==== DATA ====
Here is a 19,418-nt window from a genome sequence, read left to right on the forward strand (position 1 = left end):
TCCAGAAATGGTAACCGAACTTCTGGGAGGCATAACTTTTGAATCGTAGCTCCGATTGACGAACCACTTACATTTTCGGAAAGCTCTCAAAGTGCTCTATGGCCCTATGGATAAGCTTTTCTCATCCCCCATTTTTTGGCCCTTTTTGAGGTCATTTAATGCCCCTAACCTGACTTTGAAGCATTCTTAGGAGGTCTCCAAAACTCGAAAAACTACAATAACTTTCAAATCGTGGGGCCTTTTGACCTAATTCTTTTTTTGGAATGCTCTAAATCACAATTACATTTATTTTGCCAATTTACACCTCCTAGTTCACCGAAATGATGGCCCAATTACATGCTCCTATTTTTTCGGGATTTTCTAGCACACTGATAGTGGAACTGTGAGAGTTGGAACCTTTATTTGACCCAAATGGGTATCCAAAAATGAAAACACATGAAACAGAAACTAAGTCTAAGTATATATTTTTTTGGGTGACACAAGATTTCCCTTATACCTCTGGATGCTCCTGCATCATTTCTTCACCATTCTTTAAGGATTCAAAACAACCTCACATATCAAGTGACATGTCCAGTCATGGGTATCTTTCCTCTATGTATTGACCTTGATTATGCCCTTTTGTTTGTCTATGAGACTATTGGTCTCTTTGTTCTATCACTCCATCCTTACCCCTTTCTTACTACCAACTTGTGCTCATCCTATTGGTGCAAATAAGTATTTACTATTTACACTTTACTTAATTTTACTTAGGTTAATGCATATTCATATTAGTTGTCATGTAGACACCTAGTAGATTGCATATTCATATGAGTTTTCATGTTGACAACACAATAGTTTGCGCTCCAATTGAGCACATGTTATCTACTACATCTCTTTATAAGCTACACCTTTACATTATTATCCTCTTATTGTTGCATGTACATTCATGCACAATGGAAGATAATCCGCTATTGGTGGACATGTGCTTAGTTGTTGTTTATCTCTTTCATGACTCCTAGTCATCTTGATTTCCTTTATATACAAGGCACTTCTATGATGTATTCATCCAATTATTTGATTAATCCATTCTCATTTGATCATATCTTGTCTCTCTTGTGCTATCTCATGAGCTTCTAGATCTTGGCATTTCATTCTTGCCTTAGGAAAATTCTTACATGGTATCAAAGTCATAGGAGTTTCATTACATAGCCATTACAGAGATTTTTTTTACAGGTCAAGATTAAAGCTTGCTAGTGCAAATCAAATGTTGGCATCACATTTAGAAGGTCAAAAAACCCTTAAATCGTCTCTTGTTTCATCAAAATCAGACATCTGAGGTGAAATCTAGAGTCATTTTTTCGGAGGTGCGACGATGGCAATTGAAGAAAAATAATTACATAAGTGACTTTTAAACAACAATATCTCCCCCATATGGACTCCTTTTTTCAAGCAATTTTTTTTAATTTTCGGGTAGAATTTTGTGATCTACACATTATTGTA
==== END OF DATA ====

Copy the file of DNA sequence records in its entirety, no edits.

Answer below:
Here is a 19,418-nt window from a genome sequence, read left to right on the forward strand (position 1 = left end):
TCCAGAAATGGTAACCGAACTTCTGGGAGGCATAACTTTTGAATCGTAGCTCCGATTGACGAACCACTTACATTTTCGGAAAGCTCTCAAAGTGCTCTATGGCCCTATGGATAAGCTTTTCTCATCCCCCATTTTTTGGCCCTTTTTGAGGTCATTTAATGCCCCTAACCTGACTTTGAAGCATTCTTAGGAGGTCTCCAAAACTCGAAAAACTACAATAACTTTCAAATCGTGGGGCCTTTTGACCTAATTCTTTTTTTGGAATGCTCTAAATCACAATTACATTTATTTTGCCAATTTACACCTCCTAGTTCACCGAAATGATGGCCCAATTACATGCTCCTATTTTTTCGGGATTTTCTAGCACACTGATAGTGGAACTGTGAGAGTTGGAACCTTTATTTGACCCAAATGGGTATCCAAAAATGAAAACACATGAAACAGAAACTAAGTCTAAGTATATATTTTTTTGGGTGACACAAGATTTCCCTTATACCTCTGGATGCTCCTGCATCATTTCTTCACCATTCTTTAAGGATTCAAAACAACCTCACATATCAAGTGACATGTCCAGTCATGGGTATCTTTCCTCTATGTATTGACCTTGATTATGCCCTTTTGTTTGTCTATGAGACTATTGGTCTCTTTGTTCTATCACTCCATCCTTACCCCTTTCTTACTACCAACTTGTGCTCATCCTATTGGTGCAAATAAGTATTTACTATTTACACTTTACTTAATTTTACTTAGGTTAATGCATATTCATATTAGTTGTCATGTAGACACCTAGTAGATTGCATATTCATATGAGTTTTCATGTTGACAACACAATAGTTTGCGCTCCAATTGAGCACATGTTATCTACTACATCTCTTTATAAGCTACACCTTTACATTATTATCCTCTTATTGTTGCATGTACATTCATGCACAATGGAAGATAATCCGCTATTGGTGGACATGTGCTTAGTTGTTGTTTATCTCTTTCATGACTCCTAGTCATCTTGATTTCCTTTATATACAAGGCACTTCTATGATGTATTCATCCAATTATTTGATTAATCCATTCTCATTTGATCATATCTTGTCTCTCTTGTGCTATCTCATGAGCTTCTAGATCTTGGCATTTCATTCTTGCCTTAGGAAAATTCTTACATGGTATCAAAGTCATAGGAGTTTCATTACATAGCCATTACAGAGATTTTTTTTACAGGTCAAGATTAAAGCTTGCTAGTGCAAATCAAATGTTGGCATCACATTTAGAAGGTCAAAAAACCCTTAAATCGTCTCTTGTTTCATCAAAATCAGACATCTGAGGTGAAATCTAGAGTCATTTTTTCGGAGGTGCGACGATGGCAATTGAAGAAAAATAATTACATAAGTGACTTTTAAACAACAATATCTCCCCCATATGGACTCCTTTTTTCAAGCAATTTTTTTTAATTTTCGGGTAGAATTTTGTGATCTACACATTATTGTA